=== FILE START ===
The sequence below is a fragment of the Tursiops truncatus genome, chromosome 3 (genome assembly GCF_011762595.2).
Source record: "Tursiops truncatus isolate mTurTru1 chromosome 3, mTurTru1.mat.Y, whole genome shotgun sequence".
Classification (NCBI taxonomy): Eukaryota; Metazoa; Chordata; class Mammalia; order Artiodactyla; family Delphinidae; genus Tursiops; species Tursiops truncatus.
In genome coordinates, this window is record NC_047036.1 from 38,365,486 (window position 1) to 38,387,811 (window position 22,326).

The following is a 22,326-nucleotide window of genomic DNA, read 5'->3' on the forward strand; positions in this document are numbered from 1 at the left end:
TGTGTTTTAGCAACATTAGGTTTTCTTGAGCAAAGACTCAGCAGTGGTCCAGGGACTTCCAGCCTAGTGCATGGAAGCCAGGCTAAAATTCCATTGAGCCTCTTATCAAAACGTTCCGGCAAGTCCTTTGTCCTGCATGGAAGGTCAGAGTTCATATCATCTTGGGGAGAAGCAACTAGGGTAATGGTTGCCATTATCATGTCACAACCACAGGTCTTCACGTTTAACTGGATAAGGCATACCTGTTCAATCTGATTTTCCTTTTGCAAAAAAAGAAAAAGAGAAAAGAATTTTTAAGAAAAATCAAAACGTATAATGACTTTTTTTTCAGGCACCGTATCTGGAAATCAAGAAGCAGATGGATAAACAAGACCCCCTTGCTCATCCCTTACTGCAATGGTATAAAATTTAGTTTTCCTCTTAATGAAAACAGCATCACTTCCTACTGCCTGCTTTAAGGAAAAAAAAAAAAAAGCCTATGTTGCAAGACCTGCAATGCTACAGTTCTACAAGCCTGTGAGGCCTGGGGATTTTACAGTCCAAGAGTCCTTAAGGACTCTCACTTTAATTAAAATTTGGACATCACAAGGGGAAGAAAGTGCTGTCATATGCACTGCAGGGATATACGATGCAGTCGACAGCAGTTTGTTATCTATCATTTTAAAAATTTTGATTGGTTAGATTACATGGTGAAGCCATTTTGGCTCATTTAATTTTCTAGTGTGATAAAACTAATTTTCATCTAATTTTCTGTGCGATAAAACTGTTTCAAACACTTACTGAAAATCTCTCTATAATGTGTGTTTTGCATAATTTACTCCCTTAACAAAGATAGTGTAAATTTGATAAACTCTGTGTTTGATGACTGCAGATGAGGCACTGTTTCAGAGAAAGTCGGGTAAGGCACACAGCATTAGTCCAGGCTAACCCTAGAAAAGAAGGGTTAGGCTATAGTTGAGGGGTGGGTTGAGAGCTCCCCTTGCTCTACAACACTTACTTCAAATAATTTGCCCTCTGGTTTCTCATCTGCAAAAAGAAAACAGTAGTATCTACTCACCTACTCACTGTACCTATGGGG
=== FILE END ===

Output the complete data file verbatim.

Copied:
The sequence below is a fragment of the Tursiops truncatus genome, chromosome 3 (genome assembly GCF_011762595.2).
Source record: "Tursiops truncatus isolate mTurTru1 chromosome 3, mTurTru1.mat.Y, whole genome shotgun sequence".
Classification (NCBI taxonomy): Eukaryota; Metazoa; Chordata; class Mammalia; order Artiodactyla; family Delphinidae; genus Tursiops; species Tursiops truncatus.
In genome coordinates, this window is record NC_047036.1 from 38,365,486 (window position 1) to 38,387,811 (window position 22,326).

The following is a 22,326-nucleotide window of genomic DNA, read 5'->3' on the forward strand; positions in this document are numbered from 1 at the left end:
TGTGTTTTAGCAACATTAGGTTTTCTTGAGCAAAGACTCAGCAGTGGTCCAGGGACTTCCAGCCTAGTGCATGGAAGCCAGGCTAAAATTCCATTGAGCCTCTTATCAAAACGTTCCGGCAAGTCCTTTGTCCTGCATGGAAGGTCAGAGTTCATATCATCTTGGGGAGAAGCAACTAGGGTAATGGTTGCCATTATCATGTCACAACCACAGGTCTTCACGTTTAACTGGATAAGGCATACCTGTTCAATCTGATTTTCCTTTTGCAAAAAAAGAAAAAGAGAAAAGAATTTTTAAGAAAAATCAAAACGTATAATGACTTTTTTTTCAGGCACCGTATCTGGAAATCAAGAAGCAGATGGATAAACAAGACCCCCTTGCTCATCCCTTACTGCAATGGTATAAAATTTAGTTTTCCTCTTAATGAAAACAGCATCACTTCCTACTGCCTGCTTTAAGGAAAAAAAAAAAAAAGCCTATGTTGCAAGACCTGCAATGCTACAGTTCTACAAGCCTGTGAGGCCTGGGGATTTTACAGTCCAAGAGTCCTTAAGGACTCTCACTTTAATTAAAATTTGGACATCACAAGGGGAAGAAAGTGCTGTCATATGCACTGCAGGGATATACGATGCAGTCGACAGCAGTTTGTTATCTATCATTTTAAAAATTTTGATTGGTTAGATTACATGGTGAAGCCATTTTGGCTCATTTAATTTTCTAGTGTGATAAAACTAATTTTCATCTAATTTTCTGTGCGATAAAACTGTTTCAAACACTTACTGAAAATCTCTCTATAATGTGTGTTTTGCATAATTTACTCCCTTAACAAAGATAGTGTAAATTTGATAAACTCTGTGTTTGATGACTGCAGATGAGGCACTGTTTCAGAGAAAGTCGGGTAAGGCACACAGCATTAGTCCAGGCTAACCCTAGAAAAGAAGGGTTAGGCTATAGTTGAGGGGTGGGTTGAGAGCTCCCCTTGCTCTACAACACTTACTTCAAATAATTTGCCCTCTGGTTTCTCATCTGCAAAAAGAAAACAGTAGTATCTACTCACCTACTCACTGTACCTATGGGG